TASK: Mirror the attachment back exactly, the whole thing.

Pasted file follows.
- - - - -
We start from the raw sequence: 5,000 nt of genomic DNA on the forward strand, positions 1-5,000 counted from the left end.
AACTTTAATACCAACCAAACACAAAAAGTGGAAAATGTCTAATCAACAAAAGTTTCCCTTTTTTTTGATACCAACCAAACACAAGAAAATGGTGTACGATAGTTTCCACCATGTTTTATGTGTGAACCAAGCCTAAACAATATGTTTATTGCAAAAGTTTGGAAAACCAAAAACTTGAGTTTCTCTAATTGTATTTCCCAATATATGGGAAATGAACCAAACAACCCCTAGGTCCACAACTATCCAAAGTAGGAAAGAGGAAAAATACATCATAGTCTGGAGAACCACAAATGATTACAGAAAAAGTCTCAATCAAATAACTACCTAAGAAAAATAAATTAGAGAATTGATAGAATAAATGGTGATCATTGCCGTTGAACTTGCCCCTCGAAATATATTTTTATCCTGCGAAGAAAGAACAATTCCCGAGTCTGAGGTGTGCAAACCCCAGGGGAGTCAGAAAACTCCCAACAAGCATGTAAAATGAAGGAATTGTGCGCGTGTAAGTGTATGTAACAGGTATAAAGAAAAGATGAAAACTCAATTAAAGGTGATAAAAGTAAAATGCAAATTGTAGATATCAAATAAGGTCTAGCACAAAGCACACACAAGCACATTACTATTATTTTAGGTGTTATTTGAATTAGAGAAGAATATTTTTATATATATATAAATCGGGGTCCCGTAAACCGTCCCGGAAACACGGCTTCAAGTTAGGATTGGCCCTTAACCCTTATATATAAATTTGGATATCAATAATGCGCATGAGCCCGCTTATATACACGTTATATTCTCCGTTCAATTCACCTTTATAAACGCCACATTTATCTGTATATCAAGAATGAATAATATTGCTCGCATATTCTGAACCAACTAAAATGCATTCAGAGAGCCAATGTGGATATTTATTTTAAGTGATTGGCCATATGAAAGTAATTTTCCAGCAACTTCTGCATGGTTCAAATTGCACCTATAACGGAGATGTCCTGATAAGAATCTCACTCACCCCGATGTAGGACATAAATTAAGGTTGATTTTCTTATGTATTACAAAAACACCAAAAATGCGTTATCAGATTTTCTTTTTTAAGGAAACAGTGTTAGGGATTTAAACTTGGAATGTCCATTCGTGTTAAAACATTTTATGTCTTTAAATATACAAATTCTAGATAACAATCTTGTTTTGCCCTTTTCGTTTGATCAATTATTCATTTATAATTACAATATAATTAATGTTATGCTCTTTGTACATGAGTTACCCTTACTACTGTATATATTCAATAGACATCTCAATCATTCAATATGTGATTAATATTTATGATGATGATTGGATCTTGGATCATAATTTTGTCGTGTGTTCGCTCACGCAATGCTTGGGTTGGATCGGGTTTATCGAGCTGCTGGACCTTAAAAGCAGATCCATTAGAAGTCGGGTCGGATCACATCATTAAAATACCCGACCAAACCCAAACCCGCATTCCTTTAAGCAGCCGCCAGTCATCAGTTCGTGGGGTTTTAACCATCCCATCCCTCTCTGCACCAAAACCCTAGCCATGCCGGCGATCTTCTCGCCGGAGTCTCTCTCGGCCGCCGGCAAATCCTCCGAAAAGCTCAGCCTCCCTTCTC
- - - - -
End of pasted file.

We start from the raw sequence: 5,000 nt of genomic DNA on the forward strand, positions 1-5,000 counted from the left end.
AACTTTAATACCAACCAAACACAAAAAGTGGAAAATGTCTAATCAACAAAAGTTTCCCTTTTTTTTGATACCAACCAAACACAAGAAAATGGTGTACGATAGTTTCCACCATGTTTTATGTGTGAACCAAGCCTAAACAATATGTTTATTGCAAAAGTTTGGAAAACCAAAAACTTGAGTTTCTCTAATTGTATTTCCCAATATATGGGAAATGAACCAAACAACCCCTAGGTCCACAACTATCCAAAGTAGGAAAGAGGAAAAATACATCATAGTCTGGAGAACCACAAATGATTACAGAAAAAGTCTCAATCAAATAACTACCTAAGAAAAATAAATTAGAGAATTGATAGAATAAATGGTGATCATTGCCGTTGAACTTGCCCCTCGAAATATATTTTTATCCTGCGAAGAAAGAACAATTCCCGAGTCTGAGGTGTGCAAACCCCAGGGGAGTCAGAAAACTCCCAACAAGCATGTAAAATGAAGGAATTGTGCGCGTGTAAGTGTATGTAACAGGTATAAAGAAAAGATGAAAACTCAATTAAAGGTGATAAAAGTAAAATGCAAATTGTAGATATCAAATAAGGTCTAGCACAAAGCACACACAAGCACATTACTATTATTTTAGGTGTTATTTGAATTAGAGAAGAATATTTTTATATATATATAAATCGGGGTCCCGTAAACCGTCCCGGAAACACGGCTTCAAGTTAGGATTGGCCCTTAACCCTTATATATAAATTTGGATATCAATAATGCGCATGAGCCCGCTTATATACACGTTATATTCTCCGTTCAATTCACCTTTATAAACGCCACATTTATCTGTATATCAAGAATGAATAATATTGCTCGCATATTCTGAACCAACTAAAATGCATTCAGAGAGCCAATGTGGATATTTATTTTAAGTGATTGGCCATATGAAAGTAATTTTCCAGCAACTTCTGCATGGTTCAAATTGCACCTATAACGGAGATGTCCTGATAAGAATCTCACTCACCCCGATGTAGGACATAAATTAAGGTTGATTTTCTTATGTATTACAAAAACACCAAAAATGCGTTATCAGATTTTCTTTTTTAAGGAAACAGTGTTAGGGATTTAAACTTGGAATGTCCATTCGTGTTAAAACATTTTATGTCTTTAAATATACAAATTCTAGATAACAATCTTGTTTTGCCCTTTTCGTTTGATCAATTATTCATTTATAATTACAATATAATTAATGTTATGCTCTTTGTACATGAGTTACCCTTACTACTGTATATATTCAATAGACATCTCAATCATTCAATATGTGATTAATATTTATGATGATGATTGGATCTTGGATCATAATTTTGTCGTGTGTTCGCTCACGCAATGCTTGGGTTGGATCGGGTTTATCGAGCTGCTGGACCTTAAAAGCAGATCCATTAGAAGTCGGGTCGGATCACATCATTAAAATACCCGACCAAACCCAAACCCGCATTCCTTTAAGCAGCCGCCAGTCATCAGTTCGTGGGGTTTTAACCATCCCATCCCTCTCTGCACCAAAACCCTAGCCATGCCGGCGATCTTCTCGCCGGAGTCTCTCTCGGCCGCCGGCAAATCCTCCGAAAAGCTCAGCCTCCCTTCTC